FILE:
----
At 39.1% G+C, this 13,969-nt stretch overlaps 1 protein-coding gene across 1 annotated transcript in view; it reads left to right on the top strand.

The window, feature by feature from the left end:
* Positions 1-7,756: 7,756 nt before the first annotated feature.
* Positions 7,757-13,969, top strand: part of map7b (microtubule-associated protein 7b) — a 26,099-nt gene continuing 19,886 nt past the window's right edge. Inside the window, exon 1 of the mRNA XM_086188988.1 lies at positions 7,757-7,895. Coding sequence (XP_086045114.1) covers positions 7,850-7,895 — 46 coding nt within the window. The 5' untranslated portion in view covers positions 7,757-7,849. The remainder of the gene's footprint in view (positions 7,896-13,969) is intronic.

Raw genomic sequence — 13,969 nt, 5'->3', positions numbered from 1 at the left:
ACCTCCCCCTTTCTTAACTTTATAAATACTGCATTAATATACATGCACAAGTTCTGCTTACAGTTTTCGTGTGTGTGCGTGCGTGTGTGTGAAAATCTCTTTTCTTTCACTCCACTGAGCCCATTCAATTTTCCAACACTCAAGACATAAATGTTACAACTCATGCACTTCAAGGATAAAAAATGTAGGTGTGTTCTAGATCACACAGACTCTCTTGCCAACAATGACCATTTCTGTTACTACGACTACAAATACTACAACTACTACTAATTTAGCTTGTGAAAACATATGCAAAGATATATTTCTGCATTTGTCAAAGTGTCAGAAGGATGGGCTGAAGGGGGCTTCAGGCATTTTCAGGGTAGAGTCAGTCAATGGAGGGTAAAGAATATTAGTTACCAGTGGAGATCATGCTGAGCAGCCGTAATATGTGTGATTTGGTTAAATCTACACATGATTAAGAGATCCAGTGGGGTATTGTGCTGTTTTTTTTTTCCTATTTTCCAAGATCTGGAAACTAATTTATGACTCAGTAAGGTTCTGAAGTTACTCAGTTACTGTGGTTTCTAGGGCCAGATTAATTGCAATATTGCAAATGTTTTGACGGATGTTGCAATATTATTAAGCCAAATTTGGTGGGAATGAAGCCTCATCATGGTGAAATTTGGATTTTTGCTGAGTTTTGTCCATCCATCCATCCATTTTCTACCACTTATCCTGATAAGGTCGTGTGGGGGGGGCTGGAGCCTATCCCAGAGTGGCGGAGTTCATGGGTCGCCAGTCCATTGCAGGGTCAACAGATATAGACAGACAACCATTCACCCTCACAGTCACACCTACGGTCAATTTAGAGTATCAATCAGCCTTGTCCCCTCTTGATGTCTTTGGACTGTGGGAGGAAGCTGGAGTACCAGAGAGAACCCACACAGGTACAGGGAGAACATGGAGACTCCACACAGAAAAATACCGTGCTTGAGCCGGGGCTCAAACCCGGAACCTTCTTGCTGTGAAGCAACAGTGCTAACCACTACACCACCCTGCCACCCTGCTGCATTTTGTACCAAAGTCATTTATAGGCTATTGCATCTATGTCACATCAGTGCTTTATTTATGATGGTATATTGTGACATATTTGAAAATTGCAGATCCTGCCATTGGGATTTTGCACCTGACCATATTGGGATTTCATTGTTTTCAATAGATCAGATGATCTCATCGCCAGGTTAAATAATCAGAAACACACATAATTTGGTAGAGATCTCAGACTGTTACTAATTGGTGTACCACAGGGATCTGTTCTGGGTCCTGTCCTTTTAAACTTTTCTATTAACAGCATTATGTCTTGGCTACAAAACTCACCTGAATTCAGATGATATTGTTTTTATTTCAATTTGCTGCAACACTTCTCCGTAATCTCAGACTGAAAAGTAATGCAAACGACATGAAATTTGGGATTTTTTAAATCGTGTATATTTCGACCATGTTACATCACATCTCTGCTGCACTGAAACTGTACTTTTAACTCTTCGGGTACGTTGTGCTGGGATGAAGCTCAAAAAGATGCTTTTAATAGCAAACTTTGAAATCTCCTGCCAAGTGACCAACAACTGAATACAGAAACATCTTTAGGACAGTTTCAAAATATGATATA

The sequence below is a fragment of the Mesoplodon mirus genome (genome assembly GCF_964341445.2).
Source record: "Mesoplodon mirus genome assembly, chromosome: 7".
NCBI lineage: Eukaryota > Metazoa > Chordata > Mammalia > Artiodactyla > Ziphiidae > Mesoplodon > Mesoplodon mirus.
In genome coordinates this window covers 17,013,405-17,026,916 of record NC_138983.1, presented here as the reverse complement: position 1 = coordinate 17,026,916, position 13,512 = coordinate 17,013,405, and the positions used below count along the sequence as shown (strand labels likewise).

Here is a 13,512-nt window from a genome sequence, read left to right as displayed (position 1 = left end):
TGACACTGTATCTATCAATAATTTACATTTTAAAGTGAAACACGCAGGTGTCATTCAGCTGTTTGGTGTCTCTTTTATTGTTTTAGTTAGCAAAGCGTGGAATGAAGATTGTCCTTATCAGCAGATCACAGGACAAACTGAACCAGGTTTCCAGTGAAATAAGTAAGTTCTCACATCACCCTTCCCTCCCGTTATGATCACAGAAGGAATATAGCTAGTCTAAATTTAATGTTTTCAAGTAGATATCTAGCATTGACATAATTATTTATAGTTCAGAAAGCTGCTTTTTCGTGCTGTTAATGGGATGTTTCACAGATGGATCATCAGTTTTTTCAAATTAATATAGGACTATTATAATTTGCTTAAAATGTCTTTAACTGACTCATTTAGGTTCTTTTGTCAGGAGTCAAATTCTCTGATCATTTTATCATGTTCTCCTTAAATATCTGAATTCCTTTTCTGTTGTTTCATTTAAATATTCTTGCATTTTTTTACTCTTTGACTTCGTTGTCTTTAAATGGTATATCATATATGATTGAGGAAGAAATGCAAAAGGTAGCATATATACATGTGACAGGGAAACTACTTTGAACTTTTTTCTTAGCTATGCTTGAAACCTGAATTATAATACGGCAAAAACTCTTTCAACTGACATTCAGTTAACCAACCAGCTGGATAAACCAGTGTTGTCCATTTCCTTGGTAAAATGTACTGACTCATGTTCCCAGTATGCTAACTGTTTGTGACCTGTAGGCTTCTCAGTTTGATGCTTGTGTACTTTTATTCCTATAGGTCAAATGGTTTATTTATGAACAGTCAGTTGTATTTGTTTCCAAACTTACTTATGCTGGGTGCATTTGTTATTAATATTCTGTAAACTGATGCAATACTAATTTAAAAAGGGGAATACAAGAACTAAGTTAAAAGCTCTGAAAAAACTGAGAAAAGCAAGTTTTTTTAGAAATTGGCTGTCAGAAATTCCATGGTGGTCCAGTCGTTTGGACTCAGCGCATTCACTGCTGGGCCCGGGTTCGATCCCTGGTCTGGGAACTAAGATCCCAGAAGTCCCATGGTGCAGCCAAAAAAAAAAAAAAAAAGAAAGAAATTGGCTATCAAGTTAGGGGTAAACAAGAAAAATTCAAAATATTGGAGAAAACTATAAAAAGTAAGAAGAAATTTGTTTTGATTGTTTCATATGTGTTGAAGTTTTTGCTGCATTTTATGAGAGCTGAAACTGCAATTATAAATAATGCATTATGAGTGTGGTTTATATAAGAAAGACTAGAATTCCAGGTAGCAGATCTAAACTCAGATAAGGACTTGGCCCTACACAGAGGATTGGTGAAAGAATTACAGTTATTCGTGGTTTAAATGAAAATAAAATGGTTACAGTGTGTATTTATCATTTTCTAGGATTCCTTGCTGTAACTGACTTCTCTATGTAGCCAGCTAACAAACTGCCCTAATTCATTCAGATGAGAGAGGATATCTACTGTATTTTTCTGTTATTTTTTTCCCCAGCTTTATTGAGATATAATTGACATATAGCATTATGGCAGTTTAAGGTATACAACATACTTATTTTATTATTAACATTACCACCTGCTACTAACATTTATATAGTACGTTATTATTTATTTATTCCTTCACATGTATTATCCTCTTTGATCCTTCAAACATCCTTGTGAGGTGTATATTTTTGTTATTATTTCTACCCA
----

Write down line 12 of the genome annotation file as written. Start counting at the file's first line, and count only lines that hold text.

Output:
TGACACTGTATCTATCAATAATTTACATTTTAAAGTGAAACACGCAGGTGTCATTCAGCTGTTTGGTGTCTCTTTTATTGTTTTAGTTAGCAAAGCGTGGAATGAAGATTGTCCTTATCAGCAGATCACAGGACAAACTGAACCAGGTTTCCAGTGAAATAAGTAAGTTCTCACATCACCCTTCCCTCCCGTTATGATCACAGAAGGAATATAGCTAGTCTAAATTTAATGTTTTCAAGTAGATATCTAGCATTGACATAATTATTTATAGTTCAGAAAGCTGCTTTTTCGTGCTGTTAATGGGATGTTTCACAGATGGATCATCAGTTTTTTCAAATTAATATAGGACTATTATAATTTGCTTAAAATGTCTTTAACTGACTCATTTAGGTTCTTTTGTCAGGAGTCAAATTCTCTGATCATTTTATCATGTTCTCCTTAAATATCTGAATTCCTTTTCTGTTGTTTCATTTAAATATTCTTGCATTTTTTTACTCTTTGACTTCGTTGTCTTTAAATGGTATATCATATATGATTGAGGAAGAAATGCAAAAGGTAGCATATATACATGTGACAGGGAAACTACTTTGAACTTTTTTCTTAGCTATGCTTGAAACCTGAATTATAATACGGCAAAAACTCTTTCAACTGACATTCAGTTAACCAACCAGCTGGATAAACCAGTGTTGTCCATTTCCTTGGTAAAATGTACTGACTCATGTTCCCAGTATGCTAACTGTTTGTGACCTGTAGGCTTCTCAGTTTGATGCTTGTGTACTTTTATTCCTATAGGTCAAATGGTTTATTTATGAACAGTCAGTTGTATTTGTTTCCAAACTTACTTATGCTGGGTGCATTTGTTATTAATATTCTGTAAACTGATGCAATACTAATTTAAAAAGGGGAATACAAGAACTAAGTTAAAAGCTCTGAAAAAACTGAGAAAAGCAAGTTTTTTTAGAAATTGGCTGTCAGAAATTCCATGGTGGTCCAGTCGTTTGGACTCAGCGCATTCACTGCTGGGCCCGGGTTCGATCCCTGGTCTGGGAACTAAGATCCCAGAAGTCCCATGGTGCAGCCAAAAAAAAAAAAAAAAAGAAAGAAATTGGCTATCAAGTTAGGGGTAAACAAGAAAAATTCAAAATATTGGAGAAAACTATAAAAAGTAAGAAGAAATTTGTTTTGATTGTTTCATATGTGTTGAAGTTTTTGCTGCATTTTATGAGAGCTGAAACTGCAATTATAAATAATGCATTATGAGTGTGGTTTATATAAGAAAGACTAGAATTCCAGGTAGCAGATCTAAACTCAGATAAGGACTTGGCCCTACACAGAGGATTGGTGAAAGAATTACAGTTATTCGTGGTTTAAATGAAAATAAAATGGTTACAGTGTGTATTTATCATTTTCTAGGATTCCTTGCTGTAACTGACTTCTCTATGTAGCCAGCTAACAAACTGCCCTAATTCATTCAGATGAGAGAGGATATCTACTGTATTTTTCTGTTATTTTTTTCCCCAGCTTTATTGAGATATAATTGACATATAGCATTATGGCAGTTTAAGGTATACAACATACTTATTTTATTATTAACATTACCACCTGCTACTAACATTTATATAGTACGTTATTATTTATTTATTCCTTCACATGTATTATCCTCTTTGATCCTTCAAACATCCTTGTGAGGTGTATATTTTTGTTATTATTTCTACCCA